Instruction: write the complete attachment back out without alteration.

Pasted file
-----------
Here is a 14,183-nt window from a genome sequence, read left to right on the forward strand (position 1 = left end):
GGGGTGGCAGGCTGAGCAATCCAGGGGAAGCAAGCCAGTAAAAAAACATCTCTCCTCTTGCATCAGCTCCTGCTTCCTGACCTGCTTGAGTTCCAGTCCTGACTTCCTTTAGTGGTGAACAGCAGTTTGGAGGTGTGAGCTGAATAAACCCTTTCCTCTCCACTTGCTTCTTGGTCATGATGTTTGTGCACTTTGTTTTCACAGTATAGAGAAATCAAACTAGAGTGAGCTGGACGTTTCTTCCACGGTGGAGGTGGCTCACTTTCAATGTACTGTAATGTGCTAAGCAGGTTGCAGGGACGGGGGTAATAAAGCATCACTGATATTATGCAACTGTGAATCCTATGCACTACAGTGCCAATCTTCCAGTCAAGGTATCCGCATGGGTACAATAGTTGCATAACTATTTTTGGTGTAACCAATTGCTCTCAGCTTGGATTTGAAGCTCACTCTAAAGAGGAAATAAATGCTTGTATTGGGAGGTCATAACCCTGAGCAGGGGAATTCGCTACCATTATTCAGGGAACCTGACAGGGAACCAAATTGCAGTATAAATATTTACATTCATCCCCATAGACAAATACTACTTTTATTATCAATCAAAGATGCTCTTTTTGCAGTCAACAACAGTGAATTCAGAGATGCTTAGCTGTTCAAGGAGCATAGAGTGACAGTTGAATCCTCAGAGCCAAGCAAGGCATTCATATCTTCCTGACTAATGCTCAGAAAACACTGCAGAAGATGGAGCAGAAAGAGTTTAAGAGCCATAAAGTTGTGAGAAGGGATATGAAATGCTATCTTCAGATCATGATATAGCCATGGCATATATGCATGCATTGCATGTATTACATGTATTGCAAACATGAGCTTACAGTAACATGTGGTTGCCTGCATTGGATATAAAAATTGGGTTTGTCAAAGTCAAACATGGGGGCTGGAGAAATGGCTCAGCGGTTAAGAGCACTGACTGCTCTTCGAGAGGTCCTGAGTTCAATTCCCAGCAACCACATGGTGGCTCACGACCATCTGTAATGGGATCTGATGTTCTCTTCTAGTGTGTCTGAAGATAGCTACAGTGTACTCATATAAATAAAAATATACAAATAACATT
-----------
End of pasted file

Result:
Here is a 14,183-nt window from a genome sequence, read left to right on the forward strand (position 1 = left end):
GGGGTGGCAGGCTGAGCAATCCAGGGGAAGCAAGCCAGTAAAAAAACATCTCTCCTCTTGCATCAGCTCCTGCTTCCTGACCTGCTTGAGTTCCAGTCCTGACTTCCTTTAGTGGTGAACAGCAGTTTGGAGGTGTGAGCTGAATAAACCCTTTCCTCTCCACTTGCTTCTTGGTCATGATGTTTGTGCACTTTGTTTTCACAGTATAGAGAAATCAAACTAGAGTGAGCTGGACGTTTCTTCCACGGTGGAGGTGGCTCACTTTCAATGTACTGTAATGTGCTAAGCAGGTTGCAGGGACGGGGGTAATAAAGCATCACTGATATTATGCAACTGTGAATCCTATGCACTACAGTGCCAATCTTCCAGTCAAGGTATCCGCATGGGTACAATAGTTGCATAACTATTTTTGGTGTAACCAATTGCTCTCAGCTTGGATTTGAAGCTCACTCTAAAGAGGAAATAAATGCTTGTATTGGGAGGTCATAACCCTGAGCAGGGGAATTCGCTACCATTATTCAGGGAACCTGACAGGGAACCAAATTGCAGTATAAATATTTACATTCATCCCCATAGACAAATACTACTTTTATTATCAATCAAAGATGCTCTTTTTGCAGTCAACAACAGTGAATTCAGAGATGCTTAGCTGTTCAAGGAGCATAGAGTGACAGTTGAATCCTCAGAGCCAAGCAAGGCATTCATATCTTCCTGACTAATGCTCAGAAAACACTGCAGAAGATGGAGCAGAAAGAGTTTAAGAGCCATAAAGTTGTGAGAAGGGATATGAAATGCTATCTTCAGATCATGATATAGCCATGGCATATATGCATGCATTGCATGTATTACATGTATTGCAAACATGAGCTTACAGTAACATGTGGTTGCCTGCATTGGATATAAAAATTGGGTTTGTCAAAGTCAAACATGGGGGCTGGAGAAATGGCTCAGCGGTTAAGAGCACTGACTGCTCTTCGAGAGGTCCTGAGTTCAATTCCCAGCAACCACATGGTGGCTCACGACCATCTGTAATGGGATCTGATGTTCTCTTCTAGTGTGTCTGAAGATAGCTACAGTGTACTCATATAAATAAAAATATACAAATAACATT